long of nose

The LORD!

The Episcopal Church or our parish. This is taken from Steve Maltz’s book ‘God’s Signature’: Hebrew is a very earthy and practical language, using earthy words to convey intangible things, such as emotions. Any of several fishes with long snouts; especially the garfish, Belone belone, of the north-east Atlantic. Patience is. “Long of nose” is a Hebrew idiom.

Your books have opened up a whole new dimension to my knowledge of God. Many, of the bibles idioms have entered into secular speech with their meanings (almost) intact, and so are rendered literally while obscure or counter-intuitive idioms will be replaced a phrase with similar meaning. "Our hymnal" referers to The Hymnal 1982 of The The language is a very physical one, and lacks words for almost all of the psychological and emotional states we are accustom to using.

readings we use the New Revised Standard Version of the bible.

1Designating something with a long nose or snout; = long-nosed . One of a great many found throughout the bible. There are lots of reasons that cultures mess up there language like this. Some of our This site uses Akismet to reduce spam. for The Crown, the Finally, they are a way to talk about concepts for which suitable words simply do not exist in our language. translations, and what makes one better then another. Prayer. In English having a long nose means you have a habit of lying. For example, we saw that it was noticed that when one gets angry, the nostrils begin to flare and redden. Phrases like “kick the bucket,” “Baloney Sausage,” or “hang out” are all idioms that would not work well if they were translated out of English in a word-for-word fashion. The next time you feel your face flushing scarlet or your nose turning red, remember the phrase “long of nose.” Allow yourself to enjoy the humor of that image. Great post! A long nose means an even temper – or to use an idiom from English having a cool head. So the Hebrew word for ‘anger’ is also the word for ‘nose.’ Blessings. I love your books!

As I mentioned above the nose, (more literally in Hebrew “both nostril”) represent anger or temper. The problem is how to translate all of these into English.

The hand symbolizes a persons ability to act, and its gestures are a sign of character. Learn how your comment data is processed.

They are hotheads and fools.

Though God’s nature is to be patient, he can be provoked. How interesting Ann.

In English having a long nose means you have a habit of lying. In English having a long nose means you have a habit of lying. Version (now known as the King James Version or KJV).

In any case as you read the bible remember that there is a translator who has had struggled with meanings verses words and who is counting on you to do the same. Post was not sent - check your email addresses! 1 A person with a long nose.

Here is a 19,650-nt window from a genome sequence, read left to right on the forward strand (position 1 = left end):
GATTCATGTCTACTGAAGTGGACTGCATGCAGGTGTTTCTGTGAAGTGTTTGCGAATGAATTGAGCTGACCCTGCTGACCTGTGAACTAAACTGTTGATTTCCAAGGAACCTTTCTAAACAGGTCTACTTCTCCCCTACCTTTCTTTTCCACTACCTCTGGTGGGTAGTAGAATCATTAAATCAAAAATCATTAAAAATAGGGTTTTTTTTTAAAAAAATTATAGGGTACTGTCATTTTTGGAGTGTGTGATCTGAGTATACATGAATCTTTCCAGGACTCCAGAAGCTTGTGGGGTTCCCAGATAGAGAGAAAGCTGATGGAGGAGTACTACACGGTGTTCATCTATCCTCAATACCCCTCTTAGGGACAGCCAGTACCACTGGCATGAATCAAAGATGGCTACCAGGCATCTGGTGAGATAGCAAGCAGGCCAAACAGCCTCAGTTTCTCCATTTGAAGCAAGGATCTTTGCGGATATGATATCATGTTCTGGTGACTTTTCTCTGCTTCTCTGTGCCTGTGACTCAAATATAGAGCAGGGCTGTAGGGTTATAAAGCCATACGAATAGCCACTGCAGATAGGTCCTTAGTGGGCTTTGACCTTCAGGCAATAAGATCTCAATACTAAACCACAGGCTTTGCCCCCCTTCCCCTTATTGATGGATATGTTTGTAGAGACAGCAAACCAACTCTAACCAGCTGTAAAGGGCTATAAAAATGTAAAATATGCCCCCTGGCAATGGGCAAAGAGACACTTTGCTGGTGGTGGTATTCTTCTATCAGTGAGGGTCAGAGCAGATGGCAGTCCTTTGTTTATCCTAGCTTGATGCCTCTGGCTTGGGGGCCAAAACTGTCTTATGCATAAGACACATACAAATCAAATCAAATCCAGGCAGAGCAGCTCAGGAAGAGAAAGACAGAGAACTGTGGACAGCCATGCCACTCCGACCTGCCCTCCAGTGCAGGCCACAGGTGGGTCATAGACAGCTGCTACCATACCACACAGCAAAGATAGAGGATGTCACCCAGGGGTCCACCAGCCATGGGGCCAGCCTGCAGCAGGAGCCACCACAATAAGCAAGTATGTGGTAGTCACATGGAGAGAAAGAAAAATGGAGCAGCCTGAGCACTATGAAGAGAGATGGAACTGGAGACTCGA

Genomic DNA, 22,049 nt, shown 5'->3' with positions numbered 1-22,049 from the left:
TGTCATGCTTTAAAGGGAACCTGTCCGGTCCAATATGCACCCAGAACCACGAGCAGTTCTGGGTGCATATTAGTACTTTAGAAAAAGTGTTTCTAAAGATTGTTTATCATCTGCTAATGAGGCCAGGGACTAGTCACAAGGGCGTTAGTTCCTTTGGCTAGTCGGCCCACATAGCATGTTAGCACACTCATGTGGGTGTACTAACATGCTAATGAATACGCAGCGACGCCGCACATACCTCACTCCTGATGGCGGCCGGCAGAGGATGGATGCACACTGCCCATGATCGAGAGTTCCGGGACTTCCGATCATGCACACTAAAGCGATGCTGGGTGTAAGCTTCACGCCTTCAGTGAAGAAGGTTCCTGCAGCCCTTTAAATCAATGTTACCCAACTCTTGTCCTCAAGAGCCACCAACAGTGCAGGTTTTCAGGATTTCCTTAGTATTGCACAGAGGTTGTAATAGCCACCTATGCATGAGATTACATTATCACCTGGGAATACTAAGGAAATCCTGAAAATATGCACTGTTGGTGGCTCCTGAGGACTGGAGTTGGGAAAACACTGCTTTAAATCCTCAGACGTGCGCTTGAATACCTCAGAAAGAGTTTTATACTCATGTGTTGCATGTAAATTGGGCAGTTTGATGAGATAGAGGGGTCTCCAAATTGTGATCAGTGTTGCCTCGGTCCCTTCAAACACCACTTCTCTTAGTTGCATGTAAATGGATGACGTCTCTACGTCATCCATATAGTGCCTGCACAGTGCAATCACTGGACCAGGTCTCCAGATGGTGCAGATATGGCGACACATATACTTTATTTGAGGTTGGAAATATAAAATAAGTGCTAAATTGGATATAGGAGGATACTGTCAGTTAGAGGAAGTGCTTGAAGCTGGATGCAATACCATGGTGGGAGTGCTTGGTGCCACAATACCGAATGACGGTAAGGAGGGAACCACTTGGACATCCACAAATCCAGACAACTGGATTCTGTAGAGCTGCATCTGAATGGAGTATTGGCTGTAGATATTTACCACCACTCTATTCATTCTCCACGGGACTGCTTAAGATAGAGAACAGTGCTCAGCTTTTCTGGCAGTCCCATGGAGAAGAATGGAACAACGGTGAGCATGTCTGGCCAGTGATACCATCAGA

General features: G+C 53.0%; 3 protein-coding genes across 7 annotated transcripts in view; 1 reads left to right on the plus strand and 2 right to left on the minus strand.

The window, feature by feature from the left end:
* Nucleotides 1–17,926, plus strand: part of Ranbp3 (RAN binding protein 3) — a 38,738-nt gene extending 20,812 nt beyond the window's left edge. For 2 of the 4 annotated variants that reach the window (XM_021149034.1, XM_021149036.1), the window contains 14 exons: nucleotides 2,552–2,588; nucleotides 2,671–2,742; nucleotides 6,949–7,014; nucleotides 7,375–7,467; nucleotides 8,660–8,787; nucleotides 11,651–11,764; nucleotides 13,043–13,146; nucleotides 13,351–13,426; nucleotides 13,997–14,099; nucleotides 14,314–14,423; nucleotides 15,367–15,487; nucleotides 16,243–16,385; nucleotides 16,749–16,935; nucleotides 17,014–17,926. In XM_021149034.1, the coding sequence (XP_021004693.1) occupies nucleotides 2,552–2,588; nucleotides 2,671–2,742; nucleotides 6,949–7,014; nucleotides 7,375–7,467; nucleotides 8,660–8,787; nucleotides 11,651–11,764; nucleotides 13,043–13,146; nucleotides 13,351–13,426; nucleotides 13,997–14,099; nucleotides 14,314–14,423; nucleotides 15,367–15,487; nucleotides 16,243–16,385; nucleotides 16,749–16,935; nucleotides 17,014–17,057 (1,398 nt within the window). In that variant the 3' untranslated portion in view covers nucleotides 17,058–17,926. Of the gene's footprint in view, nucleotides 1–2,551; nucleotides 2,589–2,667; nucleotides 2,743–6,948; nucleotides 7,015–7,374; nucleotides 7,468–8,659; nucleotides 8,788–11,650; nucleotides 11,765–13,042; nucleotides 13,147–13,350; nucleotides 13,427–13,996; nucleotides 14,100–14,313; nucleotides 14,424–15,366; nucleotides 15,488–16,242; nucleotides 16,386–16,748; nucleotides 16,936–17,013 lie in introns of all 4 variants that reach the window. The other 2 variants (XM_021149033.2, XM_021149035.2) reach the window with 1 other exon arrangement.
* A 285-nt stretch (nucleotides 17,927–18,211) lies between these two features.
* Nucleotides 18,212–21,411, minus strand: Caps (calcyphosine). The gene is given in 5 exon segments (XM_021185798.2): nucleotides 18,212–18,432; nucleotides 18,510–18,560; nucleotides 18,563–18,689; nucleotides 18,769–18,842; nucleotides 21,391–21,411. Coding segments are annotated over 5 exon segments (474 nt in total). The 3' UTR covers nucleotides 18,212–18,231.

It also enables the wise person to calm those who are quarreling.

2Designating a person with a long nose; (of a face) characterized by having a long nose. (Think sex and defecation, but not for too long because both are not discussed directly in polite company within our culture.) and filled with unfailing love and faithfulness.”. When he looks at you and others, his heart is filled with so much love and faithfulness that he is always ’erek ’appayim.

So “long-nosed” always turns into “slow to anger” or “long suffering.” Others including nearly without exception any idiom involving hand or heart will be translated word for word. In later use in oriental contexts designating a Caucasian person.

I find that I refer to the same ideas over and over. From long + nose. Some times it is to make a serious subject less so. that question directly, I undertook to write a few articles showing why it is Consider Psalm 18:7 which depicts God’s anger, saying “Smoke poured from his nostrils.” The psalmist evokes the image of flared nostrils and a nose that’s red with rage. The prophet who accuses the nation of living with clenched fists is accusing the people of being greedy.

Read Matthew 6:22-23 with this in mind. A good eye or a light in the eye is to be empathetic, a bad or dim (unlit) eye is showing hostility or indifference.

Other idioms provide socially acceptable ways to discuss otherwise unsavory subjects.

Though God’s nature is to be patient, he can be provoked. Idioms are short phrases that have a meaning other then what the words literally say.

Other parts include the heart which represents thought or intellect (and not emotion in the way it does in English), the eye which describes intent towards or relationship to another[1], the face which represent pride or honor, the feet which represent personal space, private things or modesty, the stomach and genitals which represent lust and passion, the kidneys that represent emotion, and the forehead and neck which are both used to describe a persistent or stubborn person.

Frequently (and in earliest use) figurative: (a name for) a person who pries or is objectionably inquisitive. Most are built by describing the form or posture of a part of the body.

"Issues of Translation" was originally a series of articles I wrote

Consider Psalm 18:7 which depicts God’s anger, saying “Smoke poured from his nostrils.” The psalmist evokes the image of flared nostrils and a nose that’s red with rage.

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